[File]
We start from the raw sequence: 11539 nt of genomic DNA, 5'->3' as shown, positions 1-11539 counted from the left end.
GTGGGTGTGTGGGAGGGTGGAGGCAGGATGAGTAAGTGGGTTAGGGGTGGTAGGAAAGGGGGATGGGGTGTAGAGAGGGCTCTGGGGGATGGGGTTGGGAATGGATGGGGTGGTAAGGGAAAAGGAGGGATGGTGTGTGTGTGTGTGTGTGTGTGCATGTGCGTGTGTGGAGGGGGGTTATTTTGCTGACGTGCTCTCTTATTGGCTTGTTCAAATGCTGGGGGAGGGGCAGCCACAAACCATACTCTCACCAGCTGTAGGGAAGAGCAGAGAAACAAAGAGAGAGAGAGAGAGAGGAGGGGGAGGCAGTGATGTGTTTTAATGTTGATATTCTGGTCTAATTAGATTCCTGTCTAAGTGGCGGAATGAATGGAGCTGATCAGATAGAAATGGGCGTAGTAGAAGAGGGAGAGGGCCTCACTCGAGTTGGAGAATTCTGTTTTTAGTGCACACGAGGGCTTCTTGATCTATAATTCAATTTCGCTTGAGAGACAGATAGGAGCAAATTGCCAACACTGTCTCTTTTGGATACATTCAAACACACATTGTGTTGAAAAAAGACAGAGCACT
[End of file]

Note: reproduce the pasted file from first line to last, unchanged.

We start from the raw sequence: 11539 nt of genomic DNA, 5'->3' as shown, positions 1-11539 counted from the left end.
GTGGGTGTGTGGGAGGGTGGAGGCAGGATGAGTAAGTGGGTTAGGGGTGGTAGGAAAGGGGGATGGGGTGTAGAGAGGGCTCTGGGGGATGGGGTTGGGAATGGATGGGGTGGTAAGGGAAAAGGAGGGATGGTGTGTGTGTGTGTGTGTGTGTGCATGTGCGTGTGTGGAGGGGGGTTATTTTGCTGACGTGCTCTCTTATTGGCTTGTTCAAATGCTGGGGGAGGGGCAGCCACAAACCATACTCTCACCAGCTGTAGGGAAGAGCAGAGAAACAAAGAGAGAGAGAGAGAGAGGAGGGGGAGGCAGTGATGTGTTTTAATGTTGATATTCTGGTCTAATTAGATTCCTGTCTAAGTGGCGGAATGAATGGAGCTGATCAGATAGAAATGGGCGTAGTAGAAGAGGGAGAGGGCCTCACTCGAGTTGGAGAATTCTGTTTTTAGTGCACACGAGGGCTTCTTGATCTATAATTCAATTTCGCTTGAGAGACAGATAGGAGCAAATTGCCAACACTGTCTCTTTTGGATACATTCAAACACACATTGTGTTGAAAAAAGACAGAGCACT